I think Fiver had a hard day, but I can't be sure because talking to him can be difficult. It's hard to explain, but we very rarely have a linear conversation with a natural progression in topics. Our conversations are circular, with us asking the same question about twelve different ways. We rarely get a complete answer.
He came out of school grumpy, which is unusual, and he was whining that he was thirsty. While we rode home, he complained about the minor scratch on his hand like he had lost the entire limb. I know that he feels things more intensely when he is tired, so I figured he would forget about it once I got him home and watered.
At home, I noticed some extra stimming, which is another big clue to his state of mind. He has a hand-held video game with a pause button, and he must have spent a solid five minutes pushing and releasing the pause button. I know, five minutes doesn't sound all that long. But set a timer for five minutes and then do nothing but push one button over and over for the duration and you'll see how long five minutes can be.
Of course, he also went straight down to his trains and watched them go around the track for a while. He needed to escape to his own world and I let him go.
While going through his folder, I found two letters that helped shed some more light on the day.
The first was a note from his teacher saying that Fiver has pushed some children at recess. He had a brief timeout, and his teacher sent home the note just to keep us informed. Since pushing people is very out of character for Fiver, I wanted to find out more.
Fiver rarely touches other people with his arms. For a long time, he didn't have the strength to hug people, so he would simply lean his head on a person as a sign of affection. He will give weak hugs now, but pushing, real down and dirty pushing, still requires more strength than Fiver can usually muster.
He admitted that he had pushed someone and that he had timeout, but from his explanation I couldn't understand what he actually did. Finally, I asked him to demonstrate. Without using his arms, he pushed his body against mine until he could get past me. Sort of like a weak headbutt.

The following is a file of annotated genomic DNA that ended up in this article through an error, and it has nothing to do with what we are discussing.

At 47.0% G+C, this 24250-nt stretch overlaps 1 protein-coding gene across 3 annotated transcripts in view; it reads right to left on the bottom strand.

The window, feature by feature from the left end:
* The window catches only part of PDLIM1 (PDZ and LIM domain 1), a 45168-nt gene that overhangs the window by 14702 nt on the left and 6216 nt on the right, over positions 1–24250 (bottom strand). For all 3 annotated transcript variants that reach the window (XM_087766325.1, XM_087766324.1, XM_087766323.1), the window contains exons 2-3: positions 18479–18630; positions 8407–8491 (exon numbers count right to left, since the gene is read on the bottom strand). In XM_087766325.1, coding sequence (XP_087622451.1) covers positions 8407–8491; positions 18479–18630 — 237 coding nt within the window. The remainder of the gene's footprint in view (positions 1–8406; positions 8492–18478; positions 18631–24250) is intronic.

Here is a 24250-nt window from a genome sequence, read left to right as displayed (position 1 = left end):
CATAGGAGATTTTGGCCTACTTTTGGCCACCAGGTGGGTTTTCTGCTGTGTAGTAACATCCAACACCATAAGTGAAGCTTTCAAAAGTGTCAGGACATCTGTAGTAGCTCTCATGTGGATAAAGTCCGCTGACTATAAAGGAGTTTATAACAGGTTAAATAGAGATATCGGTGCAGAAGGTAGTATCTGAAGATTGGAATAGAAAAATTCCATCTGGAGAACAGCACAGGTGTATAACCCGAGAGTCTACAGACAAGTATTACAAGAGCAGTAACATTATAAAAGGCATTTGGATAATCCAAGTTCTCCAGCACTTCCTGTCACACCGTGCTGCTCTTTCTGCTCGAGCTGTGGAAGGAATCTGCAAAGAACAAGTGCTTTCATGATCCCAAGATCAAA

Rob spoke with him about it later, and we eventually pieced together what is a common reaction from Fiver. He becomes so focused on doing one certain thing in one certain way that he manages to become oblivious to everyone around him. During cross country, he will run without watching out for the other runners. We routinely have to say, "Fiver! Watch out!" before he even realizes he's about to run into someone.
In this case, he was trying to get somewhere on the playground, and rather than deviate from his perceived course, he pushed past another child. The child was fine, but that doesn't matter. The principle of the matter is that he needs to be aware, and he needs to learn that it's all right to alter your original plan of action.
The second letter in his folder was from the speech pathologist who comes to the school from the local intermediate unit. She performs routine screenings of the children to see if any of them might qualify for further evaluation.
Hey, guess who requires further evaluation?
She indicated that she wanted to test him for auditory processing issues, and I cannot say that I am surprised. In fact, this is the area that his neurologist red-flagged the last time he was there.
Many auditory processing problems do not become apparent until the child gets into a full-time school setting, so we had even alerted his teacher and principal that these issues may be on the his horizon.
Fiver, who has been in therapy for half his life, is no dummy when it comes to these kinds of tests. Other kids may think it's like school or a fun game, but he knows the deal and he really dislikes taking them. I guess I can't blame him; I might be more than a little weary of them myself. I think by the time recess rolled around he was at his limit of carefully controlled behavior.
And this may sound strange, but I was a little bummed to read the letter from the therapist. I certainly knew that this may happen. In fact, I may have even expected it on some level, but in other ways I guess I fooled myself into thinking that Fiver would be able to meet a milestone without some kind of difficulty.
It's tiring to always focus on what he can't do, so we celebrate what he can do and what he has learned to do and how far he has come. We insulate ourselves with our loving families and our close knit group of friends and therapists. To them, Fiver is just Fiver. We don't have all the constant explaining.
When we get letters like this, from someone who has no knowledge of Fiver's background, it just brings it all back to me: This is really real and other people notice. It's jarring. Is that dumb? Probably yes. Definitely yes.
I'm sure everything will settle down for him, and we will see what this "further evaluation" brings our way. But until then, I think we may be in for some more bumpy days. For both of us.